Invested in Living: Antoine Maxwell
One in a series of profiles of the 2013 Fellows in the Black AIDS Institute’s African American HIV University’s Science and Treatment College.
I am a native of Memphis, Tenn. About two years ago I moved to Chicago, where I got involved with HIV/AIDS work, doing public health consulting for some social agencies, and worked as a teaching assistant and tutor. My earliest connection with HIV/AIDS came out of my own personal situation. I was diagnosed 30 years ago, two days after birth, a result of what I would later find out was a blood transfusion that my mother had before I was even born. I’ve known about my status since I was 13-years-old. Around the age of 16, I began to do volunteer work.
I’ve been committed to developing my life and career around dealing with the way people see themselves, and what the real issues are that actually drive HIV incidence. It’s not just the virus, because with proper education and prevention, that’s something people can be protected against.
After having a career in this field for over 15 years, I decided to go back to school full time. I knew all too well how to tell my story and make people cry. I had learned that part and was good at it. But it wasn’t good enough for me.
In the 1990s I believed I wasn’t going to live to be 18, so why worry about college or getting a degree? I was on a slow decline, just waiting to die. I wish someone had told me, “Antoine, you’re not going to die; get your degree.” No one ever wondered why this young man who was articulate and bright and who could be trained to do anything was not preparing for college. My priority right now is getting my degree. Once I enrolled in school last January, I cried, because finally this is an investment in living instead of planning to die.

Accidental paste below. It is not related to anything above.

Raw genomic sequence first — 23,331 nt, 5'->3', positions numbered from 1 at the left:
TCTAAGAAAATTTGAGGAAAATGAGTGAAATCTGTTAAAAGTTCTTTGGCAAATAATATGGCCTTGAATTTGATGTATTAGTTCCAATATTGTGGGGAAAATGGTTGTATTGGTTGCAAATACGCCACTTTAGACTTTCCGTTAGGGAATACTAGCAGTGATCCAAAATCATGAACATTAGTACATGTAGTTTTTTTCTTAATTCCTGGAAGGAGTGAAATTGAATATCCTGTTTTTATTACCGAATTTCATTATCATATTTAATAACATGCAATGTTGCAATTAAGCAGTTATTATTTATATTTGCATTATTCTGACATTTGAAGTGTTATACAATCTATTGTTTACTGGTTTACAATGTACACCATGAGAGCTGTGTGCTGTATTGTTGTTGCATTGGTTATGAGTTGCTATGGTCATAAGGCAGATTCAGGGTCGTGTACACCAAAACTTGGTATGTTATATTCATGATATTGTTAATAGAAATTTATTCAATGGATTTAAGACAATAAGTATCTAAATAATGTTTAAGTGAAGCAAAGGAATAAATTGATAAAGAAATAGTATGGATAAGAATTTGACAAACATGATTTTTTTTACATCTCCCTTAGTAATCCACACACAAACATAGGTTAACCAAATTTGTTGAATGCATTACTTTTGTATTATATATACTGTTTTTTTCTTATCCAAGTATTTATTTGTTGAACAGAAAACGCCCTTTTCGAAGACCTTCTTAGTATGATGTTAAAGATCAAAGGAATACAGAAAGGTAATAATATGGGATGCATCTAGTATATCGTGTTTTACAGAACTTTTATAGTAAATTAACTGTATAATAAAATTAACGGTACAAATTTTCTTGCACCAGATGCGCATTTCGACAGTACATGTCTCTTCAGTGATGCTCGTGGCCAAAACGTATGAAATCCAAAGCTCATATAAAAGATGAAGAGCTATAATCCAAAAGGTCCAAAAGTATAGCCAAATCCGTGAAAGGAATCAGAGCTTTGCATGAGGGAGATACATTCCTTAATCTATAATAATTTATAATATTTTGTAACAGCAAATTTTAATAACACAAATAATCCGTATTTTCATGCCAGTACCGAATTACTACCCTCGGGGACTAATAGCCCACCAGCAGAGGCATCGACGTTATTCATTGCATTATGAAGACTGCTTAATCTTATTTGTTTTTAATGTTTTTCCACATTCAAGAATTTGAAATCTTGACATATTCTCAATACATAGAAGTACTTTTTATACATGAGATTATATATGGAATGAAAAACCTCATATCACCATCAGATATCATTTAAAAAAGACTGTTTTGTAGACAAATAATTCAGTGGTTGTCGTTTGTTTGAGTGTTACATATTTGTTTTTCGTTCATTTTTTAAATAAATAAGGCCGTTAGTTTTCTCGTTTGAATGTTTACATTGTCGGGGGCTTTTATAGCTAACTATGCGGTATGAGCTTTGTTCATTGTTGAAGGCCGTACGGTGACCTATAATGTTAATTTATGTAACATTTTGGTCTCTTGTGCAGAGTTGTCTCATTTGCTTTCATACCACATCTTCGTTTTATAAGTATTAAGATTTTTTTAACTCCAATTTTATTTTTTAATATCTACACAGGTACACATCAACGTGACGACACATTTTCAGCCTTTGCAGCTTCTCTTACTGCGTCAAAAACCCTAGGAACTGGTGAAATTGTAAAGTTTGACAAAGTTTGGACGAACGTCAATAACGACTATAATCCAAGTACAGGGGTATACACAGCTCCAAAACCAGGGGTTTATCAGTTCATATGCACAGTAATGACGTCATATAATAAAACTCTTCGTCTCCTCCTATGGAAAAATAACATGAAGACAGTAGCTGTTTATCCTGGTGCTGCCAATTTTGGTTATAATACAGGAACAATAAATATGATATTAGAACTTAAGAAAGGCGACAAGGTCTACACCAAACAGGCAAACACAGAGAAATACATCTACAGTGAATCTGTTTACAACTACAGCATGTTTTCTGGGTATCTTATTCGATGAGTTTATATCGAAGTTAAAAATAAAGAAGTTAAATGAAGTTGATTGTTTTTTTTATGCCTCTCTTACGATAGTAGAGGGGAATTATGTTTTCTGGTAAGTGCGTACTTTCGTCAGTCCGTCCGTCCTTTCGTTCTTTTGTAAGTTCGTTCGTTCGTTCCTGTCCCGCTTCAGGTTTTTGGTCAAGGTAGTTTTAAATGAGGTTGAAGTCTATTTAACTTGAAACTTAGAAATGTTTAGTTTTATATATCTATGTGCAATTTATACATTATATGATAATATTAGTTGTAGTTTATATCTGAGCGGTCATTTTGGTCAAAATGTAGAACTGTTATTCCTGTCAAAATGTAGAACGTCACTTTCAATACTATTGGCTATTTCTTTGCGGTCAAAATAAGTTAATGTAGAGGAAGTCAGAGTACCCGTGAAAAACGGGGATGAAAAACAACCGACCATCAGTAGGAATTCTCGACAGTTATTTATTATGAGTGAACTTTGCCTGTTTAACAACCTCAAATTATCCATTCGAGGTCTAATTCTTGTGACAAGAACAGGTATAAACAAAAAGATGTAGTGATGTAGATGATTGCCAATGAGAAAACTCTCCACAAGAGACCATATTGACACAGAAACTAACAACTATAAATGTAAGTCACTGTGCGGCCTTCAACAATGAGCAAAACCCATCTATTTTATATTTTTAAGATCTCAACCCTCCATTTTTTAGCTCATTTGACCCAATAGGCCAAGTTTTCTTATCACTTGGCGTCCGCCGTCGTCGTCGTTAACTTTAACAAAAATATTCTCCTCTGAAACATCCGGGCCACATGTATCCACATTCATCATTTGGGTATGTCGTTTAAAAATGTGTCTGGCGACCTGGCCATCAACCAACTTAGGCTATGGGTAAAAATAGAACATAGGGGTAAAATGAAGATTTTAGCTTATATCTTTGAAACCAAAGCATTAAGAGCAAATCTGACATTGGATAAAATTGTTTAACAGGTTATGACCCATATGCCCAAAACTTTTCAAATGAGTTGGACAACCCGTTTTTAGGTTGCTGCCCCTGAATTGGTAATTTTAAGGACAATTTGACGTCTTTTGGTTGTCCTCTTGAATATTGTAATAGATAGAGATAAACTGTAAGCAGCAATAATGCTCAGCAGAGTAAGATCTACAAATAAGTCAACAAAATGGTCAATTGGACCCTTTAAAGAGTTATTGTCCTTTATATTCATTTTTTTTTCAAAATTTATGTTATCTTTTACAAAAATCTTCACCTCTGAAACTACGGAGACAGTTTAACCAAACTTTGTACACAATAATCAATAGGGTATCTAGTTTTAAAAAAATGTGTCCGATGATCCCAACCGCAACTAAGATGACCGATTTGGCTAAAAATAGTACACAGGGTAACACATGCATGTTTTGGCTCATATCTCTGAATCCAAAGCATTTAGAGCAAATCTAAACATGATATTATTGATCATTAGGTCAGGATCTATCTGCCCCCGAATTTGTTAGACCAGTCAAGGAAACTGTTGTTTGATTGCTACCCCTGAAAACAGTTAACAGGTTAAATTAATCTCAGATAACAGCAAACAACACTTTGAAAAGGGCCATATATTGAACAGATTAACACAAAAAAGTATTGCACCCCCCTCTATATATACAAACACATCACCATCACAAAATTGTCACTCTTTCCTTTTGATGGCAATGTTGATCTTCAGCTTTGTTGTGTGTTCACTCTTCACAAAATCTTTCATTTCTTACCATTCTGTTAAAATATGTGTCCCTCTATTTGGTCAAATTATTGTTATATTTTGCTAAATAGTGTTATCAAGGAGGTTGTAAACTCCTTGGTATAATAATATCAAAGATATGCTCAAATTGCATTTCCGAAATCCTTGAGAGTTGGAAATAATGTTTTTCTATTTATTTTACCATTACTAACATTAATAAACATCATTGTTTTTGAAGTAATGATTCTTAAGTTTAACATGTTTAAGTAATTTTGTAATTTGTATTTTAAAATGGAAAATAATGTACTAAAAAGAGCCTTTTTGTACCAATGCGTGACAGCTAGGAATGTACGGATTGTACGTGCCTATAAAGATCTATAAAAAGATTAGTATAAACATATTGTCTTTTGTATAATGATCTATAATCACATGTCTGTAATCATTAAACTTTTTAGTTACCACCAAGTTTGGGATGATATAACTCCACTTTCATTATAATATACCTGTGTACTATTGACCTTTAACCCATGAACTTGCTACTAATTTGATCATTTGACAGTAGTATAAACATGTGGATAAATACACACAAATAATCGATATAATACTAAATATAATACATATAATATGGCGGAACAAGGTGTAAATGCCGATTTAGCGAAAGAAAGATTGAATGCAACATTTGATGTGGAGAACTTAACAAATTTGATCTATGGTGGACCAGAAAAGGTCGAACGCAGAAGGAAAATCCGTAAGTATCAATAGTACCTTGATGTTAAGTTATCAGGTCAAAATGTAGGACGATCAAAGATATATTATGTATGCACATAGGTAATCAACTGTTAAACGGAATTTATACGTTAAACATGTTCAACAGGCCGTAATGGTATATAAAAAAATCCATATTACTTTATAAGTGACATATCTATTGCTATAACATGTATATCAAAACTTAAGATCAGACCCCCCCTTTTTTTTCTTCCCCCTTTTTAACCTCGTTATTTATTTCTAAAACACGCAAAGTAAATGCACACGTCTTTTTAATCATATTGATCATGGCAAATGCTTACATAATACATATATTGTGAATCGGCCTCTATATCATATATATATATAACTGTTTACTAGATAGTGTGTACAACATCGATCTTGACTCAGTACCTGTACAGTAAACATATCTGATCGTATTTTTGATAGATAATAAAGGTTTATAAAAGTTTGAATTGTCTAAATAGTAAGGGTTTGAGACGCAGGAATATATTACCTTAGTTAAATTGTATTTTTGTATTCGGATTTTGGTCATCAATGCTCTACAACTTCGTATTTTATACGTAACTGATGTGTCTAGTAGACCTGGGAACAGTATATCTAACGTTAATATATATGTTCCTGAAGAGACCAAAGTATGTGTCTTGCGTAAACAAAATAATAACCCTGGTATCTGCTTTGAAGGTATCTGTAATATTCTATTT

I came to realize that just doing HIV testing and prevention work wasn’t going to end the epidemic. I’m not a therapist or a doctor or a provider; I was only helping with what I believed was the smallest part, and I wanted to do more.
As part of the Black AIDS Institute’s BTAN in Chicago, I was encouraged to apply to AAHU’s Science and Treatment College. I really wondered what I could possibly learn, since I felt I already knew everything. I had also reached a point where I was beginning to question whether HIV work was really my path.
It turned out to be one of the best decisions I’ve ever made. It was so enlightening to hear people who were doctors and researchers, who had never been involved in the type of prevention work that I do, talk about the connection between psychosocial issues and HIV/AIDS.
But what impressed me most was to hear and learn about all the work being done around better treatments and potential cures for the disease. To be able to talk with the researchers in an academic setting helps me to now have another skill set.
I don’t know what the Creator has in mind in designing all this for me. But I intend to use my experience to help other people find their light and, to the best of my ability, become the best HIV/AIDS advocate and educator I can.
As told to Glenn Ellis, a health writer and radio commentator who lectures nationally and internationally on ethics and equity in health care.